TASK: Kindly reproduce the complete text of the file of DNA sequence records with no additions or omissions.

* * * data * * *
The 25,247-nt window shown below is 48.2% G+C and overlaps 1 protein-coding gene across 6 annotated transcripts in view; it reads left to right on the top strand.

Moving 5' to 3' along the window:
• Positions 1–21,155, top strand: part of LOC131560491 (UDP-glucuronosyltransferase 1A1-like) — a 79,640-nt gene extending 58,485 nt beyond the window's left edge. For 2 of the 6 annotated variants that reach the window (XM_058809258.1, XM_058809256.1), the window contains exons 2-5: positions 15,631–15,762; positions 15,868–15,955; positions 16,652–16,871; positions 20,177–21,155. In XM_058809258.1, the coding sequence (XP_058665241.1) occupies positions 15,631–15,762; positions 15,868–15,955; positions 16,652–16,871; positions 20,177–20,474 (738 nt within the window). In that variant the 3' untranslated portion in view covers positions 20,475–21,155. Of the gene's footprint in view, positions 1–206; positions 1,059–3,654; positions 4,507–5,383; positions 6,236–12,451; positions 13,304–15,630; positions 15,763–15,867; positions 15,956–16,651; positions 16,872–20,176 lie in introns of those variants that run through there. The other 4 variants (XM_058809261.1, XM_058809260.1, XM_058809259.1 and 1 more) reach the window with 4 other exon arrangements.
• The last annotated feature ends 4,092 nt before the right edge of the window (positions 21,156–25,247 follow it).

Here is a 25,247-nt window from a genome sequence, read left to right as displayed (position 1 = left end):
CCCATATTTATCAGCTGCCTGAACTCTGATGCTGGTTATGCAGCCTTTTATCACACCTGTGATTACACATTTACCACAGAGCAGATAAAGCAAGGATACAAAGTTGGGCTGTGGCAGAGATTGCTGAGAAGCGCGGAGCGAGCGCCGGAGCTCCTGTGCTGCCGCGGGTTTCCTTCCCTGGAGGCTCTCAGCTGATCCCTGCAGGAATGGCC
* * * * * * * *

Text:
The 25,247-nt window shown below is 48.2% G+C and overlaps 1 protein-coding gene across 6 annotated transcripts in view; it reads left to right on the top strand.

Moving 5' to 3' along the window:
• Positions 1–21,155, top strand: part of LOC131560491 (UDP-glucuronosyltransferase 1A1-like) — a 79,640-nt gene extending 58,485 nt beyond the window's left edge. For 2 of the 6 annotated variants that reach the window (XM_058809258.1, XM_058809256.1), the window contains exons 2-5: positions 15,631–15,762; positions 15,868–15,955; positions 16,652–16,871; positions 20,177–21,155. In XM_058809258.1, the coding sequence (XP_058665241.1) occupies positions 15,631–15,762; positions 15,868–15,955; positions 16,652–16,871; positions 20,177–20,474 (738 nt within the window). In that variant the 3' untranslated portion in view covers positions 20,475–21,155. Of the gene's footprint in view, positions 1–206; positions 1,059–3,654; positions 4,507–5,383; positions 6,236–12,451; positions 13,304–15,630; positions 15,763–15,867; positions 15,956–16,651; positions 16,872–20,176 lie in introns of those variants that run through there. The other 4 variants (XM_058809261.1, XM_058809260.1, XM_058809259.1 and 1 more) reach the window with 4 other exon arrangements.
• The last annotated feature ends 4,092 nt before the right edge of the window (positions 21,156–25,247 follow it).

Here is a 25,247-nt window from a genome sequence, read left to right as displayed (position 1 = left end):
CCCATATTTATCAGCTGCCTGAACTCTGATGCTGGTTATGCAGCCTTTTATCACACCTGTGATTACACATTTACCACAGAGCAGATAAAGCAAGGATACAAAGTTGGGCTGTGGCAGAGATTGCTGAGAAGCGCGGAGCGAGCGCCGGAGCTCCTGTGCTGCCGCGGGTTTCCTTCCCTGGAGGCTCTCAGCTGATCCCTGCAGGAATGGCC